DFG Secretary General Dorothee Dzwonnek has visited St Petersburg University to discuss nine mutual projects, copyright protection in science, and identify areas for development between SPbU and DFG.  

Dorothee Dzwonnek met SPbU Rector Nikolay Kropachev to discuss how the universities, scientists and business relate to each other and benefit in copyright law in Germany and Russia. Rector proposed to hold a conference on copyright to exchange experience with the German colleagues and identify the ways how to put it to work in Russia.

“We have been collaborating with Germany since the University began. And now we have been working as partners for decades. Germany is our key partner as it leads the way on our mutual research publications and investigations, and our scope of research interest is enormous”, — said Nikolay Kropachev.

Today the University has the Research Park with the equipment of about seven bln rubles, and it is open for anyone from the academic community. The University has also created a data base for electronic scientific resources. Finally, SPbU is the only university in Russia to offer accommodation to scientists. Nikolay Kropachev proposed an idea to create a centre for Russia-Germany relations at SPbU and at one of Germany’s universities to study history, science, culture and arts of the two countries, which will contribute to deepening the relationships between us.

SPbU also hosted a press-conference as part of the delegation visit. The event was visited by DFG Secretary General and Manfred Bayer, Prof of the Technical University of Dortmund who also initiated a new format of interaction as the international centres for mutual research. The experts told about collaboration between DFG and St Petersburg University and how we can provide substantial support to young researchers.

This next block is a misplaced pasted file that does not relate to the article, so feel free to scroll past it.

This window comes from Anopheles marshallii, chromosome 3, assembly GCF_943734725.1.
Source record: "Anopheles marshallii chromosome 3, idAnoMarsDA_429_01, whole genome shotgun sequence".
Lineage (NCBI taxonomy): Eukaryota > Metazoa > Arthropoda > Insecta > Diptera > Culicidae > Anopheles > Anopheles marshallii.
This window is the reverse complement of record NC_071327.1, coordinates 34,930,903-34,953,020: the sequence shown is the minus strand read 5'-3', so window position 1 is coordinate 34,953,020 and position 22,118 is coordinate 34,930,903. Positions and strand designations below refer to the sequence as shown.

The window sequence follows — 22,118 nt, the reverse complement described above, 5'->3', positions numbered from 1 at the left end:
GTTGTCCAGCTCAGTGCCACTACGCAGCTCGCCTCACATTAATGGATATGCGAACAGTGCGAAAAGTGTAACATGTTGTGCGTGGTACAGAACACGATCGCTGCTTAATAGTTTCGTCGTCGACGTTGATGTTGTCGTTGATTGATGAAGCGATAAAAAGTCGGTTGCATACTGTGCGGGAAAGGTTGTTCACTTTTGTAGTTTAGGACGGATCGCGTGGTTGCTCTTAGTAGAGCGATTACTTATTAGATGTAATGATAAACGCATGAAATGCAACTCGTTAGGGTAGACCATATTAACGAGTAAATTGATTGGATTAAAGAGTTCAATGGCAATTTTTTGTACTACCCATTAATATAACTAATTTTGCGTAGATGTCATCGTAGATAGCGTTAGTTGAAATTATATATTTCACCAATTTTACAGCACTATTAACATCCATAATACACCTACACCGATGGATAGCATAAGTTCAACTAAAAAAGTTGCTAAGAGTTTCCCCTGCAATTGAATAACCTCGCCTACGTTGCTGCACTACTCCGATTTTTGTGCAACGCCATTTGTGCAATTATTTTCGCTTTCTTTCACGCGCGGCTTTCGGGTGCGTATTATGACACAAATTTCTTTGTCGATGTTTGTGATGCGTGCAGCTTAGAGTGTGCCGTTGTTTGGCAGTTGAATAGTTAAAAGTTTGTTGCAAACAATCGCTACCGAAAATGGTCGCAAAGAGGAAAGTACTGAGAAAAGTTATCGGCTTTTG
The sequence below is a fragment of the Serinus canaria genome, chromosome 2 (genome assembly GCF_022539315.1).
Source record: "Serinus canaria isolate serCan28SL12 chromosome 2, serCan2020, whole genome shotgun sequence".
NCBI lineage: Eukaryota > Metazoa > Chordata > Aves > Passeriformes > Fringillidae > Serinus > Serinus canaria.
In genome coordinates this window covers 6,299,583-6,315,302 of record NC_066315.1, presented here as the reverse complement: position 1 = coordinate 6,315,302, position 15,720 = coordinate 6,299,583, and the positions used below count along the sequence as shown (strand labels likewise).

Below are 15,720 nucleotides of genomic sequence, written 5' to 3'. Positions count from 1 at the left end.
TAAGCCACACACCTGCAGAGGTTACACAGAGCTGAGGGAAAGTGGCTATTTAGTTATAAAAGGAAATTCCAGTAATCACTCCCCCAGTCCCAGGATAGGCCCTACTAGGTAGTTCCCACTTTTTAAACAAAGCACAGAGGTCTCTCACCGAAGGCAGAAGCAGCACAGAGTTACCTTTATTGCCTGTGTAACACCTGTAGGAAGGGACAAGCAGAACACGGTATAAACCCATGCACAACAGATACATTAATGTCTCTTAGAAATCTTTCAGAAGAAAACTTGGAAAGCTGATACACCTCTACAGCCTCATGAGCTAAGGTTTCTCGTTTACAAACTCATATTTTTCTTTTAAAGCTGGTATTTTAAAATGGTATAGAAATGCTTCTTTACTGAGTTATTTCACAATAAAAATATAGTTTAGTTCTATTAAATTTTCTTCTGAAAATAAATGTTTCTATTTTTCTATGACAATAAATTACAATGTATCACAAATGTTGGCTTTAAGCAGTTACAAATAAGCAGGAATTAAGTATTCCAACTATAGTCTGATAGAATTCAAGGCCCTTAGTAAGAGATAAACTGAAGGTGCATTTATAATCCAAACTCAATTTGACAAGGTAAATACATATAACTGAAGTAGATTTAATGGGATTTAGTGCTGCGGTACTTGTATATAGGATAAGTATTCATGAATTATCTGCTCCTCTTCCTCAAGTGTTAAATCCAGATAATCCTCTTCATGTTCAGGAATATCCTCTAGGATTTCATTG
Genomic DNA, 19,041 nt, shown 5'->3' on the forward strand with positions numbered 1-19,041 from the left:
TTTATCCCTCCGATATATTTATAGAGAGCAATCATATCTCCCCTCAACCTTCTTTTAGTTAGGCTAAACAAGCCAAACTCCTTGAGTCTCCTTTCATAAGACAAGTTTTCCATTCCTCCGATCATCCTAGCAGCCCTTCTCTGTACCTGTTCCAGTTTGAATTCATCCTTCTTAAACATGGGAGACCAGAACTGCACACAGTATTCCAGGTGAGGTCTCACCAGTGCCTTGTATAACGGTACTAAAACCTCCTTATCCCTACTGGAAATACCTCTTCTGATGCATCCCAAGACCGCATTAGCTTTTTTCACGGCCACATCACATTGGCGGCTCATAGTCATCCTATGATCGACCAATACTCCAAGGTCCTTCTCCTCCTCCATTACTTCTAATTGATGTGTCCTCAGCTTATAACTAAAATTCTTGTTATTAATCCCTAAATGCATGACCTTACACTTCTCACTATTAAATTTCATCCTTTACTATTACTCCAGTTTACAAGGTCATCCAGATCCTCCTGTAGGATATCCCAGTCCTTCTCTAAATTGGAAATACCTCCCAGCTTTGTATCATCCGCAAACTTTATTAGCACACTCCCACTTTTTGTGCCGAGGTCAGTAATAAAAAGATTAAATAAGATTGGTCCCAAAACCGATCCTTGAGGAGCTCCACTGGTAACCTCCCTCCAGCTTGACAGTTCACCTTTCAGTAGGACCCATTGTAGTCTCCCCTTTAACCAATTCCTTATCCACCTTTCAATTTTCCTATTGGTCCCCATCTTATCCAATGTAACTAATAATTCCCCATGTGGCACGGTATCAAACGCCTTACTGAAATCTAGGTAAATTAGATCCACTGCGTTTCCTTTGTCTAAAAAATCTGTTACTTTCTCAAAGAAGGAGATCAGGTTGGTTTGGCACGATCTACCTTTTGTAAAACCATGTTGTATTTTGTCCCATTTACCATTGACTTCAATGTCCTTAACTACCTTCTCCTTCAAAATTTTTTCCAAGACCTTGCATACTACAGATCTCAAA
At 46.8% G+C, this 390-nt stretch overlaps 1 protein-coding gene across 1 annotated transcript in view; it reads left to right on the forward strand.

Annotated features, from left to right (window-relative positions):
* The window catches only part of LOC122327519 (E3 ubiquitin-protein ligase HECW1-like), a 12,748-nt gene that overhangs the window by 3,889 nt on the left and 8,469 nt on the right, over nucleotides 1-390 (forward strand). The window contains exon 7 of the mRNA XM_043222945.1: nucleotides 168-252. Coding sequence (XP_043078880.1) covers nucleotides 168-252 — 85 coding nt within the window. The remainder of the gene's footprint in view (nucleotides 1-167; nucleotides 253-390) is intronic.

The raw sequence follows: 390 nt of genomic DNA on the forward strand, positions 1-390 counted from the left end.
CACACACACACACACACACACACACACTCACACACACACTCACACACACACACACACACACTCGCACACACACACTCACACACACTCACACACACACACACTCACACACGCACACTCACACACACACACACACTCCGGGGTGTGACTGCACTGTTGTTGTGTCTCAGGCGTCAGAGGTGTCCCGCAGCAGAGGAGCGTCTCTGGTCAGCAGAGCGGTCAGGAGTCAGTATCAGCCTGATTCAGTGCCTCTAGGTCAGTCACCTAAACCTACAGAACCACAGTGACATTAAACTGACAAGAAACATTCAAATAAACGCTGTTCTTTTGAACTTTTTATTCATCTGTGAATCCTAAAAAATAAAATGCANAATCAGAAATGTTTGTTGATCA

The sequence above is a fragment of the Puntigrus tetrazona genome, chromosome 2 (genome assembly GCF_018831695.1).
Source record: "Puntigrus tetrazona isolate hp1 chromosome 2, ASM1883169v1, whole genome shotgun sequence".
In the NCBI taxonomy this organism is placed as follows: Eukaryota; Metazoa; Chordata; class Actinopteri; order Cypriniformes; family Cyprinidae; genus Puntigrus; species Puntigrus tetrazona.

“Surprisingly enough, DFG is the largest research foundation in Germany which is a research funding organisation and works directly with the University. It can be explained by a special status of SPbU, its independent nature, and excellence in education and research, — said Dorothee Dzwonnek. — That’s why we have allocated 1.8 mln euros for mutual research projects as the University has”.

Let us remind that last year SPbU and DFG hold the first mutual research project competition for Russian and German researchers. The winners were nine projects in various fields: chemistry, biology, physics, mathematics, and earth sciences. Moreover, in 2015 SPbU, the Ioffe Institute and Technical University of Dortmund, with the support of DFG, opened ICRC-TRR160, which is the first in Russia international centre for mutual research.

“We are facing lots of challenges, and we cannot respond to them alone, — said Manfred Bayer. — In some sciences, countries should work together and use mutual expertise and competences. This is the way how we can effectively solve our problems and achieve our aims. A good example is the centre for mutual research. This is a project we have been deepening and expanding over years”.

SPbU also held a seminar as part of the delegation visit on how to provide substantial support in science in Russia and Germany and to exchange experience in research project competitions.